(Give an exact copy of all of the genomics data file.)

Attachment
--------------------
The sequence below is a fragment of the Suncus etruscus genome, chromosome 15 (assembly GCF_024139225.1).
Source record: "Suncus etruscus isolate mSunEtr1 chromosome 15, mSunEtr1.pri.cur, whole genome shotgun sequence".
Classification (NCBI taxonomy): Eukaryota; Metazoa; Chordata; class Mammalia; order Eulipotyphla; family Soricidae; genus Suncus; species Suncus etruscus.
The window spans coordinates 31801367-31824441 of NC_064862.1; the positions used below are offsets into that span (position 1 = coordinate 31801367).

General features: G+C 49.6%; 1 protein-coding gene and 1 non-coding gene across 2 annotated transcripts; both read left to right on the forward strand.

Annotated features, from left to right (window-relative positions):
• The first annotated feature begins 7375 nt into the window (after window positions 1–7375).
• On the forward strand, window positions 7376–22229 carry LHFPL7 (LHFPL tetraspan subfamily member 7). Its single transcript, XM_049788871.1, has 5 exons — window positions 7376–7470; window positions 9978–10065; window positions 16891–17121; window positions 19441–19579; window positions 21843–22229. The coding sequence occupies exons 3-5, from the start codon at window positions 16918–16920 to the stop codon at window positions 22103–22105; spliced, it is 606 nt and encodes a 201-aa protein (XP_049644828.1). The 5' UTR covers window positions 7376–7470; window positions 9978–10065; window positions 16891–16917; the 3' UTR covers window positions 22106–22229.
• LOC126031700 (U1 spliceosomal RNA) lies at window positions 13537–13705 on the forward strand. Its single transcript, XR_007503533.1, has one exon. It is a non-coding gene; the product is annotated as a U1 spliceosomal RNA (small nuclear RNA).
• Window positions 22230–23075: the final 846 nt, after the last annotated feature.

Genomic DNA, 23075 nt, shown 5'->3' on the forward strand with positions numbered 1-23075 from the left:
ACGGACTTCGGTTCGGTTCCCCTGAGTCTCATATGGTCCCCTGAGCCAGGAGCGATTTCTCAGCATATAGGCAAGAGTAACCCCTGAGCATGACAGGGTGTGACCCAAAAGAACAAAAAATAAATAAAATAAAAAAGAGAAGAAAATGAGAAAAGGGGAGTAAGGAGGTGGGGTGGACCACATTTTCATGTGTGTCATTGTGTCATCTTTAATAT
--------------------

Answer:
The sequence below is a fragment of the Suncus etruscus genome, chromosome 15 (assembly GCF_024139225.1).
Source record: "Suncus etruscus isolate mSunEtr1 chromosome 15, mSunEtr1.pri.cur, whole genome shotgun sequence".
Classification (NCBI taxonomy): Eukaryota; Metazoa; Chordata; class Mammalia; order Eulipotyphla; family Soricidae; genus Suncus; species Suncus etruscus.
The window spans coordinates 31801367-31824441 of NC_064862.1; the positions used below are offsets into that span (position 1 = coordinate 31801367).

General features: G+C 49.6%; 1 protein-coding gene and 1 non-coding gene across 2 annotated transcripts; both read left to right on the forward strand.

Annotated features, from left to right (window-relative positions):
• The first annotated feature begins 7375 nt into the window (after window positions 1–7375).
• On the forward strand, window positions 7376–22229 carry LHFPL7 (LHFPL tetraspan subfamily member 7). Its single transcript, XM_049788871.1, has 5 exons — window positions 7376–7470; window positions 9978–10065; window positions 16891–17121; window positions 19441–19579; window positions 21843–22229. The coding sequence occupies exons 3-5, from the start codon at window positions 16918–16920 to the stop codon at window positions 22103–22105; spliced, it is 606 nt and encodes a 201-aa protein (XP_049644828.1). The 5' UTR covers window positions 7376–7470; window positions 9978–10065; window positions 16891–16917; the 3' UTR covers window positions 22106–22229.
• LOC126031700 (U1 spliceosomal RNA) lies at window positions 13537–13705 on the forward strand. Its single transcript, XR_007503533.1, has one exon. It is a non-coding gene; the product is annotated as a U1 spliceosomal RNA (small nuclear RNA).
• Window positions 22230–23075: the final 846 nt, after the last annotated feature.

Genomic DNA, 23075 nt, shown 5'->3' on the forward strand with positions numbered 1-23075 from the left:
ACGGACTTCGGTTCGGTTCCCCTGAGTCTCATATGGTCCCCTGAGCCAGGAGCGATTTCTCAGCATATAGGCAAGAGTAACCCCTGAGCATGACAGGGTGTGACCCAAAAGAACAAAAAATAAATAAAATAAAAAAGAGAAGAAAATGAGAAAAGGGGAGTAAGGAGGTGGGGTGGACCACATTTTCATGTGTGTCATTGTGTCATCTTTAATAT